From 2001 to 2003, I volunteered weekly or bi-weekly at the Women's Hearth (then Women's Drop-In Center), providing "floor support," and teaching beginning Spanish classes to the members. Then I moved away from Spokane but kept in touch, and in December 2008 had the opportunity to return and volunteer at the Hearth daily for a month. This program is unique, welcoming, and wonderful enough that it was worth a month away from home and a trip from California to Washington in the winter. The Hearth serves all women, meeting any pressing needs that they have. Some participants only hope for a cup of coffee and a warm room on a winter day. Others come to make the most of creative opportunities offered at the center. Some women attend recovery groups. Still others consider the members of the community at the Hearth their best friends and only family. I have seen many women "come into bloom" at the Hearth. Two stories especially stick with me. A schizophrenic woman found consistency, friendships, and an outlet in creative writing. She attributes her success in living independently to the support received at the Hearth. Another woman sat in a chair facing out the window for weeks, reacting angrily to anyone who tried to engage her. Out of the blue, she realized that she was in a safe place. One day she participated in an art group, trusting the people around her a bit more. The next day she helped in the kitchen and shared some of her hard life story while she worked. She was soon on a waiting list for Section 8 housing, thanks to the help of case managers at the Hearth.
My name is Katherine, I moved to spokane,w3a homless witout a support or a place to belong. Through the women's hearth I found frieneds and wonderful classes such as coffee house and the wrtting class. For five years I learn to grow and be nurtured and to believe in myself. I will always be indebetd to this wonderful place where the teach you to fly. God bless Katherine Hert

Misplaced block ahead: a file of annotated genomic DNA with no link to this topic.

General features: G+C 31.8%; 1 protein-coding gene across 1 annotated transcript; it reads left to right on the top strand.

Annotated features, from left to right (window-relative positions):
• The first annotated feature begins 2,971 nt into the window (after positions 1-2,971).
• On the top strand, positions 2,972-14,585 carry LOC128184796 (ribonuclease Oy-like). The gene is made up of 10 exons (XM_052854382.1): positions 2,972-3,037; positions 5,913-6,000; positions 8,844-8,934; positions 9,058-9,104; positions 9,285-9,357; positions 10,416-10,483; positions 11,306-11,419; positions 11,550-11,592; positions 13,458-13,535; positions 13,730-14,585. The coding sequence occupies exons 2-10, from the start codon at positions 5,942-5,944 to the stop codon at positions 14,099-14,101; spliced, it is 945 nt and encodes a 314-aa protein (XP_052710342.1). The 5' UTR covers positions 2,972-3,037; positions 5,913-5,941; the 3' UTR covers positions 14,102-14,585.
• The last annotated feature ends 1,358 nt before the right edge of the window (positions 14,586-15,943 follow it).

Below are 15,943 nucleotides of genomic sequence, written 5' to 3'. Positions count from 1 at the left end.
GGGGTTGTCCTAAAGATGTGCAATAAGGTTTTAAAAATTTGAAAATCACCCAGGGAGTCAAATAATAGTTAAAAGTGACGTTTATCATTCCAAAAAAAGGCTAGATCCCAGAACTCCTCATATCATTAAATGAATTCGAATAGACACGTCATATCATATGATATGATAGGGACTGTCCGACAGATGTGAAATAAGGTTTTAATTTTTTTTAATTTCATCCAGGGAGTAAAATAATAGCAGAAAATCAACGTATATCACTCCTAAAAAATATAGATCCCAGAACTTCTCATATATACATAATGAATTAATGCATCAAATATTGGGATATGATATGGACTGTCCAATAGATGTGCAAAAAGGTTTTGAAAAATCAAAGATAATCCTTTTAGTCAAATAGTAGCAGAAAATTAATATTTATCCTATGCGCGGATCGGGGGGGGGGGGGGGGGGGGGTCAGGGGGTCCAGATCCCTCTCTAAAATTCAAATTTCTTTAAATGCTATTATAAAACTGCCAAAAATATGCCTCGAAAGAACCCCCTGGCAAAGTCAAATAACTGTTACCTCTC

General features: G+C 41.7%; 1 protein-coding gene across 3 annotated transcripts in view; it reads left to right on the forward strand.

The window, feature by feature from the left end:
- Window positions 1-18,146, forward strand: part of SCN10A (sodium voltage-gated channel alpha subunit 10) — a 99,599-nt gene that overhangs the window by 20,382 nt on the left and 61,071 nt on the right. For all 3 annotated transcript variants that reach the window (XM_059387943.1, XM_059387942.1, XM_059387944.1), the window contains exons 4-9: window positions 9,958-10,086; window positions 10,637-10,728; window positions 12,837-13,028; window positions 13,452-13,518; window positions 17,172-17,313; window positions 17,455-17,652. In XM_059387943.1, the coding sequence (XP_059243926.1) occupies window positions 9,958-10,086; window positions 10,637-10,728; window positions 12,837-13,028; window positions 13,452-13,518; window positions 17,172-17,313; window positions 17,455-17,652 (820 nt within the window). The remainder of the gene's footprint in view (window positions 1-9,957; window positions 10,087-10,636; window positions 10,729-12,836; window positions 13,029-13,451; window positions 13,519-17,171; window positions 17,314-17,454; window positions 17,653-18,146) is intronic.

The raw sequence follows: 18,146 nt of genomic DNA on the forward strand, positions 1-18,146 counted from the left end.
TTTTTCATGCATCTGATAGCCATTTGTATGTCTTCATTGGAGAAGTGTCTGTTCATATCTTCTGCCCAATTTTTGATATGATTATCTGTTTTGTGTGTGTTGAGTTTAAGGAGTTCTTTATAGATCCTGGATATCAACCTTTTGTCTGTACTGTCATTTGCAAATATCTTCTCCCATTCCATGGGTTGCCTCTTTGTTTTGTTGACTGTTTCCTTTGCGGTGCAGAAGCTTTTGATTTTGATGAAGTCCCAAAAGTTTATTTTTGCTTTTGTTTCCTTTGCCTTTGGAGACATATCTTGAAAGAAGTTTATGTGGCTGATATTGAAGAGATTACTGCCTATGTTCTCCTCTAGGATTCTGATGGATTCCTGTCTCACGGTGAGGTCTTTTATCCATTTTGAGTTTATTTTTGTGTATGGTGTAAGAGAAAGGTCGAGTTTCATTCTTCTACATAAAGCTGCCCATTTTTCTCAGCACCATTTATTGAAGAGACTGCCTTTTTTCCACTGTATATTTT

I first heard of Transitions during college, both Miryam's House and the Women's Hearth are popular places to pick for a service learning project. Coming into a new setting can be intimidating, especially when there's an established routine. Volunteering for Transitions is not like this, as all the staff and the women they help are very welcoming and understanding of others.
Women's Heath provides a positive environment for women from all walks of life. It's a safe place where the women can just sit and relax, yet it also provides many programs for helping each woman where she is at to move onward and upward. The women who work there are compassionate and knowledgeable.
If it were not for Transitions and Miryam's House our daughter may well have beeen a statistic for homelessness or a name on a tombstone. Several years ago she was going through her own personal hell due to alcoholism, anorexia/bulemia and an incompetent counselor. After being released from a treatment facility she spent quite some time at Miryam's House where she found the unconditional love of strangers and staff to be what she needed to begin her journey to becoming the amazing person she is today. God bless you all!
I have been involved in a variety of roles with the Transitions programs for more than 20 years. They truly help women to wholeness as they overcome the devastating affects of addiction, homelessness, and abuse. They provide atmospheres where hope, a sense of worthiness and self respect can grow. They help women as they reach for their highest potential.